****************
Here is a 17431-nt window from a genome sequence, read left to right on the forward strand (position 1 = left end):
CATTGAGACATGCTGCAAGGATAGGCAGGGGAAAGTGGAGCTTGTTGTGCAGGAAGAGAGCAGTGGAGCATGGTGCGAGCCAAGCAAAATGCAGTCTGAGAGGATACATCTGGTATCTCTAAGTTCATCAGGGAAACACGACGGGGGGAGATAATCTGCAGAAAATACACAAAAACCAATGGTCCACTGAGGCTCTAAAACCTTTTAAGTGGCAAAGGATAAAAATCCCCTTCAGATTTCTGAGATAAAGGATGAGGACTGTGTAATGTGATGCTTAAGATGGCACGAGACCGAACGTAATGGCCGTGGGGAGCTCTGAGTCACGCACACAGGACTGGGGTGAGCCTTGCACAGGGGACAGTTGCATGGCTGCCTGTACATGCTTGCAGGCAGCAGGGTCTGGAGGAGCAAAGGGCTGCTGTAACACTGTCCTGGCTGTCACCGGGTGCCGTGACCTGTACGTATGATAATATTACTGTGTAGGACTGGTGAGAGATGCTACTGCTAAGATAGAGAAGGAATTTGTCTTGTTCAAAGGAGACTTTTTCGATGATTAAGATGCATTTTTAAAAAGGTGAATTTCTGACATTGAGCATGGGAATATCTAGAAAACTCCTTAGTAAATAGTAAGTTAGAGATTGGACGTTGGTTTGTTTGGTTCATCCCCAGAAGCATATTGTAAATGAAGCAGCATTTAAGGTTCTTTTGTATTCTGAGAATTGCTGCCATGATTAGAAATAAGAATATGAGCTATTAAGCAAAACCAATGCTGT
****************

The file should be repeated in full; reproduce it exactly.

Here is a 17431-nt window from a genome sequence, read left to right on the forward strand (position 1 = left end):
CATTGAGACATGCTGCAAGGATAGGCAGGGGAAAGTGGAGCTTGTTGTGCAGGAAGAGAGCAGTGGAGCATGGTGCGAGCCAAGCAAAATGCAGTCTGAGAGGATACATCTGGTATCTCTAAGTTCATCAGGGAAACACGACGGGGGGAGATAATCTGCAGAAAATACACAAAAACCAATGGTCCACTGAGGCTCTAAAACCTTTTAAGTGGCAAAGGATAAAAATCCCCTTCAGATTTCTGAGATAAAGGATGAGGACTGTGTAATGTGATGCTTAAGATGGCACGAGACCGAACGTAATGGCCGTGGGGAGCTCTGAGTCACGCACACAGGACTGGGGTGAGCCTTGCACAGGGGACAGTTGCATGGCTGCCTGTACATGCTTGCAGGCAGCAGGGTCTGGAGGAGCAAAGGGCTGCTGTAACACTGTCCTGGCTGTCACCGGGTGCCGTGACCTGTACGTATGATAATATTACTGTGTAGGACTGGTGAGAGATGCTACTGCTAAGATAGAGAAGGAATTTGTCTTGTTCAAAGGAGACTTTTTCGATGATTAAGATGCATTTTTAAAAAGGTGAATTTCTGACATTGAGCATGGGAATATCTAGAAAACTCCTTAGTAAATAGTAAGTTAGAGATTGGACGTTGGTTTGTTTGGTTCATCCCCAGAAGCATATTGTAAATGAAGCAGCATTTAAGGTTCTTTTGTATTCTGAGAATTGCTGCCATGATTAGAAATAAGAATATGAGCTATTAAGCAAAACCAATGCTGT